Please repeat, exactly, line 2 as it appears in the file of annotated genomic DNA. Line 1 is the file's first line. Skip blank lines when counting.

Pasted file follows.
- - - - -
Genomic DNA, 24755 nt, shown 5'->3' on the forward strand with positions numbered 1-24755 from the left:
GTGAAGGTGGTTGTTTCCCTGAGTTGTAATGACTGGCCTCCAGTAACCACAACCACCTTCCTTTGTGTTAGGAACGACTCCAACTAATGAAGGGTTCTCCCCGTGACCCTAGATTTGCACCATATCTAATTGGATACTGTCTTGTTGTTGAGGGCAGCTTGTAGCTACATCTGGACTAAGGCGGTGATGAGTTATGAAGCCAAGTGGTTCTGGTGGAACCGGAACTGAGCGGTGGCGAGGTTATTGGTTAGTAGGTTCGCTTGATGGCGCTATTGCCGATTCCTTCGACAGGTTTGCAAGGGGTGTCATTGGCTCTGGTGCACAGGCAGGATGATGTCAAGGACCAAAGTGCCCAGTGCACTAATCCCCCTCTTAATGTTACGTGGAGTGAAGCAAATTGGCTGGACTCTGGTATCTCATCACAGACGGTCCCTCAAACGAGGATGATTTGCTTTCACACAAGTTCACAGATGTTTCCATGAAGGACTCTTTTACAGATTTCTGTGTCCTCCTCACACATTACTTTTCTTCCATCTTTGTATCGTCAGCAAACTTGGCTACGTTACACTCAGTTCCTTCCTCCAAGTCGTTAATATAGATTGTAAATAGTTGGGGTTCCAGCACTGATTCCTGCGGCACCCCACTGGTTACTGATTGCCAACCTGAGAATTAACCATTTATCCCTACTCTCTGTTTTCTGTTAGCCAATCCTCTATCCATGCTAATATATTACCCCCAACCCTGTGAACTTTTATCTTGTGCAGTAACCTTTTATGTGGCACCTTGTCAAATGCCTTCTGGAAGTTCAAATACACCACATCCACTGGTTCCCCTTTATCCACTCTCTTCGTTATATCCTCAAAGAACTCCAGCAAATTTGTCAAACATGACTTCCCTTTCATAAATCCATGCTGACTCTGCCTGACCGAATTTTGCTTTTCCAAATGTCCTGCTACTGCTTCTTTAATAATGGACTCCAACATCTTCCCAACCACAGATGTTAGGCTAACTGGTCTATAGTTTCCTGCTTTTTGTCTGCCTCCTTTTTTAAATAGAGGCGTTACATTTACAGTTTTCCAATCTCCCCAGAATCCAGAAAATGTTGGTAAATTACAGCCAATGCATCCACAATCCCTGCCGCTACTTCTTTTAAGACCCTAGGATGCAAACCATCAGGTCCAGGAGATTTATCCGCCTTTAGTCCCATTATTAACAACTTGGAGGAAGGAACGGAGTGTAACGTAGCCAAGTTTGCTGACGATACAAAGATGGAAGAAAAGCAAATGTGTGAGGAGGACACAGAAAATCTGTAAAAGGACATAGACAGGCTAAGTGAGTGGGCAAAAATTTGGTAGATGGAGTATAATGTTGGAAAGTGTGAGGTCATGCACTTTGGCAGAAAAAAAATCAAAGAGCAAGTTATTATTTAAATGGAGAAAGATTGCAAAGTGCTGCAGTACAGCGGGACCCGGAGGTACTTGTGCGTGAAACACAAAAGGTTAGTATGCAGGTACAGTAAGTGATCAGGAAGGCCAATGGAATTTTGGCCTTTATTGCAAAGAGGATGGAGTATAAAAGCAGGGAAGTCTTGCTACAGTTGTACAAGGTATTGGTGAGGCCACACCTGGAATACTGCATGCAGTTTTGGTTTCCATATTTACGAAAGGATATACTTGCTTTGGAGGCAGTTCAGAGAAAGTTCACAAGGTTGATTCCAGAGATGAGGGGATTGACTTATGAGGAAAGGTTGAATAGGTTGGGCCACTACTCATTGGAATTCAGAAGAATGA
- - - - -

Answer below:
GTGAAGGTGGTTGTTTCCCTGAGTTGTAATGACTGGCCTCCAGTAACCACAACCACCTTCCTTTGTGTTAGGAACGACTCCAACTAATGAAGGGTTCTCCCCGTGACCCTAGATTTGCACCATATCTAATTGGATACTGTCTTGTTGTTGAGGGCAGCTTGTAGCTACATCTGGACTAAGGCGGTGATGAGTTATGAAGCCAAGTGGTTCTGGTGGAACCGGAACTGAGCGGTGGCGAGGTTATTGGTTAGTAGGTTCGCTTGATGGCGCTATTGCCGATTCCTTCGACAGGTTTGCAAGGGGTGTCATTGGCTCTGGTGCACAGGCAGGATGATGTCAAGGACCAAAGTGCCCAGTGCACTAATCCCCCTCTTAATGTTACGTGGAGTGAAGCAAATTGGCTGGACTCTGGTATCTCATCACAGACGGTCCCTCAAACGAGGATGATTTGCTTTCACACAAGTTCACAGATGTTTCCATGAAGGACTCTTTTACAGATTTCTGTGTCCTCCTCACACATTACTTTTCTTCCATCTTTGTATCGTCAGCAAACTTGGCTACGTTACACTCAGTTCCTTCCTCCAAGTCGTTAATATAGATTGTAAATAGTTGGGGTTCCAGCACTGATTCCTGCGGCACCCCACTGGTTACTGATTGCCAACCTGAGAATTAACCATTTATCCCTACTCTCTGTTTTCTGTTAGCCAATCCTCTATCCATGCTAATATATTACCCCCAACCCTGTGAACTTTTATCTTGTGCAGTAACCTTTTATGTGGCACCTTGTCAAATGCCTTCTGGAAGTTCAAATACACCACATCCACTGGTTCCCCTTTATCCACTCTCTTCGTTATATCCTCAAAGAACTCCAGCAAATTTGTCAAACATGACTTCCCTTTCATAAATCCATGCTGACTCTGCCTGACCGAATTTTGCTTTTCCAAATGTCCTGCTACTGCTTCTTTAATAATGGACTCCAACATCTTCCCAACCACAGATGTTAGGCTAACTGGTCTATAGTTTCCTGCTTTTTGTCTGCCTCCTTTTTTAAATAGAGGCGTTACATTTACAGTTTTCCAATCTCCCCAGAATCCAGAAAATGTTGGTAAATTACAGCCAATGCATCCACAATCCCTGCCGCTACTTCTTTTAAGACCCTAGGATGCAAACCATCAGGTCCAGGAGATTTATCCGCCTTTAGTCCCATTATTAACAACTTGGAGGAAGGAACGGAGTGTAACGTAGCCAAGTTTGCTGACGATACAAAGATGGAAGAAAAGCAAATGTGTGAGGAGGACACAGAAAATCTGTAAAAGGACATAGACAGGCTAAGTGAGTGGGCAAAAATTTGGTAGATGGAGTATAATGTTGGAAAGTGTGAGGTCATGCACTTTGGCAGAAAAAAAATCAAAGAGCAAGTTATTATTTAAATGGAGAAAGATTGCAAAGTGCTGCAGTACAGCGGGACCCGGAGGTACTTGTGCGTGAAACACAAAAGGTTAGTATGCAGGTACAGTAAGTGATCAGGAAGGCCAATGGAATTTTGGCCTTTATTGCAAAGAGGATGGAGTATAAAAGCAGGGAAGTCTTGCTACAGTTGTACAAGGTATTGGTGAGGCCACACCTGGAATACTGCATGCAGTTTTGGTTTCCATATTTACGAAAGGATATACTTGCTTTGGAGGCAGTTCAGAGAAAGTTCACAAGGTTGATTCCAGAGATGAGGGGATTGACTTATGAGGAAAGGTTGAATAGGTTGGGCCACTACTCATTGGAATTCAGAAGAATGA